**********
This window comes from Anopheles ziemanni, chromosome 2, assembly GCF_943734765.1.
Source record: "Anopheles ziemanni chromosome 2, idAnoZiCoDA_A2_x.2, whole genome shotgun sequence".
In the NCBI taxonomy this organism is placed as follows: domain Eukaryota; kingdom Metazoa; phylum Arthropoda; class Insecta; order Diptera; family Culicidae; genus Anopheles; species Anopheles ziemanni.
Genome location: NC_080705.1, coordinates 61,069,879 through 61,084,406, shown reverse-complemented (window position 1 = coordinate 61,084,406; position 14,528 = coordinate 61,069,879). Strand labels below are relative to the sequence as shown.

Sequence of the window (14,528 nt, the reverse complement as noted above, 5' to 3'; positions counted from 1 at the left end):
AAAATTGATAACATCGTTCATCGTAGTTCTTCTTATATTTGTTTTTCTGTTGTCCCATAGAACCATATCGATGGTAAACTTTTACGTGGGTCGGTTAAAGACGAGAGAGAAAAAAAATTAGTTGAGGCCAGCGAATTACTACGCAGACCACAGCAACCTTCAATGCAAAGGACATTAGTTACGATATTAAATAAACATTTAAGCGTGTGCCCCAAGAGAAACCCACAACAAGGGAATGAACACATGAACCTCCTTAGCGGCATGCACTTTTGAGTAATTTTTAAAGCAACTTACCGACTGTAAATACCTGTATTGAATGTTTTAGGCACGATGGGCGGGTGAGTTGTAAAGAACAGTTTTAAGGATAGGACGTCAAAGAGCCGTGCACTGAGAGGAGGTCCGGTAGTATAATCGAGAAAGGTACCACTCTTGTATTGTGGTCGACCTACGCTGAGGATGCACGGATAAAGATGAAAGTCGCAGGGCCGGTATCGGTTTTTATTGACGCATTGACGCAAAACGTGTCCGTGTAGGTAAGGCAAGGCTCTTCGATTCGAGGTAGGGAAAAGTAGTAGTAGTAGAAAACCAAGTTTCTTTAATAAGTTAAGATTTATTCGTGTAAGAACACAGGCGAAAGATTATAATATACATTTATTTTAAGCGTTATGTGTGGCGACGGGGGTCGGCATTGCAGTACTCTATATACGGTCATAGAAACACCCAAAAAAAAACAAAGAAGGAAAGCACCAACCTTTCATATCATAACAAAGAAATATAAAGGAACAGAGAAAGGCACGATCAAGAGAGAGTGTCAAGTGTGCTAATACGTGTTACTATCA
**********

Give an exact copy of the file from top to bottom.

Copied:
This window comes from Anopheles ziemanni, chromosome 2, assembly GCF_943734765.1.
Source record: "Anopheles ziemanni chromosome 2, idAnoZiCoDA_A2_x.2, whole genome shotgun sequence".
In the NCBI taxonomy this organism is placed as follows: domain Eukaryota; kingdom Metazoa; phylum Arthropoda; class Insecta; order Diptera; family Culicidae; genus Anopheles; species Anopheles ziemanni.
Genome location: NC_080705.1, coordinates 61,069,879 through 61,084,406, shown reverse-complemented (window position 1 = coordinate 61,084,406; position 14,528 = coordinate 61,069,879). Strand labels below are relative to the sequence as shown.

Sequence of the window (14,528 nt, the reverse complement as noted above, 5' to 3'; positions counted from 1 at the left end):
AAAATTGATAACATCGTTCATCGTAGTTCTTCTTATATTTGTTTTTCTGTTGTCCCATAGAACCATATCGATGGTAAACTTTTACGTGGGTCGGTTAAAGACGAGAGAGAAAAAAAATTAGTTGAGGCCAGCGAATTACTACGCAGACCACAGCAACCTTCAATGCAAAGGACATTAGTTACGATATTAAATAAACATTTAAGCGTGTGCCCCAAGAGAAACCCACAACAAGGGAATGAACACATGAACCTCCTTAGCGGCATGCACTTTTGAGTAATTTTTAAAGCAACTTACCGACTGTAAATACCTGTATTGAATGTTTTAGGCACGATGGGCGGGTGAGTTGTAAAGAACAGTTTTAAGGATAGGACGTCAAAGAGCCGTGCACTGAGAGGAGGTCCGGTAGTATAATCGAGAAAGGTACCACTCTTGTATTGTGGTCGACCTACGCTGAGGATGCACGGATAAAGATGAAAGTCGCAGGGCCGGTATCGGTTTTTATTGACGCATTGACGCAAAACGTGTCCGTGTAGGTAAGGCAAGGCTCTTCGATTCGAGGTAGGGAAAAGTAGTAGTAGTAGAAAACCAAGTTTCTTTAATAAGTTAAGATTTATTCGTGTAAGAACACAGGCGAAAGATTATAATATACATTTATTTTAAGCGTTATGTGTGGCGACGGGGGTCGGCATTGCAGTACTCTATATACGGTCATAGAAACACCCAAAAAAAAACAAAGAAGGAAAGCACCAACCTTTCATATCATAACAAAGAAATATAAAGGAACAGAGAAAGGCACGATCAAGAGAGAGTGTCAAGTGTGCTAATACGTGTTACTATCA